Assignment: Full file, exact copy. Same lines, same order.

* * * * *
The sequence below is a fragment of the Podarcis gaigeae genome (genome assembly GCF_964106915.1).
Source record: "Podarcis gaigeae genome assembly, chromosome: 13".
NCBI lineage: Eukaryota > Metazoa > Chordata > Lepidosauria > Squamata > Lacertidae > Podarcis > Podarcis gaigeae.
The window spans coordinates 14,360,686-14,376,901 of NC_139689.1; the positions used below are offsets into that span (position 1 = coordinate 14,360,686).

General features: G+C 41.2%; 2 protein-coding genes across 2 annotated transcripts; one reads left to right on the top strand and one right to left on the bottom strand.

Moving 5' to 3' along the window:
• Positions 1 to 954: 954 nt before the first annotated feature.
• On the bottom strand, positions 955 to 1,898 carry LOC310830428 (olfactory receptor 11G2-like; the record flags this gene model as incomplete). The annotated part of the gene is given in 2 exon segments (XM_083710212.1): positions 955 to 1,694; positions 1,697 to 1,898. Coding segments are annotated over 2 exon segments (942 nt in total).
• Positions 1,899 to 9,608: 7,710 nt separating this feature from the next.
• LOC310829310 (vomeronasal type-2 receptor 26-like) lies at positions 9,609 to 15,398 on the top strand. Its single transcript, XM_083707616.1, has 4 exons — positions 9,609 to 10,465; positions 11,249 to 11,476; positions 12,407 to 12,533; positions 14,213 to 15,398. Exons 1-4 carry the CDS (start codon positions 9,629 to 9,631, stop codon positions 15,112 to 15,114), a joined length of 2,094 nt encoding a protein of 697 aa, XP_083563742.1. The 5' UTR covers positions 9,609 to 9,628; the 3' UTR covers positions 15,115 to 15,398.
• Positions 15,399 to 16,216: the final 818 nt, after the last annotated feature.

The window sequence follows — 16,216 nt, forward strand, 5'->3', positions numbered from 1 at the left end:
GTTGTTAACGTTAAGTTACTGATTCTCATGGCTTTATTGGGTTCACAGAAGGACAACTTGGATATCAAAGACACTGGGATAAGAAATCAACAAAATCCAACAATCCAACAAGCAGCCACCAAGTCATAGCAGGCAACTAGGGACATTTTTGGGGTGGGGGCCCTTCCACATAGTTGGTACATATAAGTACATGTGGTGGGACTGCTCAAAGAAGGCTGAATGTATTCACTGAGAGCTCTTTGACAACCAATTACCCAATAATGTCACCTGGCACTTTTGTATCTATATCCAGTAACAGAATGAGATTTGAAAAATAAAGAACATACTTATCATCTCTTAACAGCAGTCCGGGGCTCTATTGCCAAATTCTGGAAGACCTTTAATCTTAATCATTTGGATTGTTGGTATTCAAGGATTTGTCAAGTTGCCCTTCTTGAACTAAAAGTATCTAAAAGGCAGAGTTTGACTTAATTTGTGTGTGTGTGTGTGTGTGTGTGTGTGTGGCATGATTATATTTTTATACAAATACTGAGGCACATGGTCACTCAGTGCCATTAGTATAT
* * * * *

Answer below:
The sequence below is a fragment of the Podarcis gaigeae genome (genome assembly GCF_964106915.1).
Source record: "Podarcis gaigeae genome assembly, chromosome: 13".
NCBI lineage: Eukaryota > Metazoa > Chordata > Lepidosauria > Squamata > Lacertidae > Podarcis > Podarcis gaigeae.
The window spans coordinates 14,360,686-14,376,901 of NC_139689.1; the positions used below are offsets into that span (position 1 = coordinate 14,360,686).

General features: G+C 41.2%; 2 protein-coding genes across 2 annotated transcripts; one reads left to right on the top strand and one right to left on the bottom strand.

Moving 5' to 3' along the window:
• Positions 1 to 954: 954 nt before the first annotated feature.
• On the bottom strand, positions 955 to 1,898 carry LOC310830428 (olfactory receptor 11G2-like; the record flags this gene model as incomplete). The annotated part of the gene is given in 2 exon segments (XM_083710212.1): positions 955 to 1,694; positions 1,697 to 1,898. Coding segments are annotated over 2 exon segments (942 nt in total).
• Positions 1,899 to 9,608: 7,710 nt separating this feature from the next.
• LOC310829310 (vomeronasal type-2 receptor 26-like) lies at positions 9,609 to 15,398 on the top strand. Its single transcript, XM_083707616.1, has 4 exons — positions 9,609 to 10,465; positions 11,249 to 11,476; positions 12,407 to 12,533; positions 14,213 to 15,398. Exons 1-4 carry the CDS (start codon positions 9,629 to 9,631, stop codon positions 15,112 to 15,114), a joined length of 2,094 nt encoding a protein of 697 aa, XP_083563742.1. The 5' UTR covers positions 9,609 to 9,628; the 3' UTR covers positions 15,115 to 15,398.
• Positions 15,399 to 16,216: the final 818 nt, after the last annotated feature.

The window sequence follows — 16,216 nt, forward strand, 5'->3', positions numbered from 1 at the left end:
GTTGTTAACGTTAAGTTACTGATTCTCATGGCTTTATTGGGTTCACAGAAGGACAACTTGGATATCAAAGACACTGGGATAAGAAATCAACAAAATCCAACAATCCAACAAGCAGCCACCAAGTCATAGCAGGCAACTAGGGACATTTTTGGGGTGGGGGCCCTTCCACATAGTTGGTACATATAAGTACATGTGGTGGGACTGCTCAAAGAAGGCTGAATGTATTCACTGAGAGCTCTTTGACAACCAATTACCCAATAATGTCACCTGGCACTTTTGTATCTATATCCAGTAACAGAATGAGATTTGAAAAATAAAGAACATACTTATCATCTCTTAACAGCAGTCCGGGGCTCTATTGCCAAATTCTGGAAGACCTTTAATCTTAATCATTTGGATTGTTGGTATTCAAGGATTTGTCAAGTTGCCCTTCTTGAACTAAAAGTATCTAAAAGGCAGAGTTTGACTTAATTTGTGTGTGTGTGTGTGTGTGTGTGTGTGTGGCATGATTATATTTTTATACAAATACTGAGGCACATGGTCACTCAGTGCCATTAGTATAT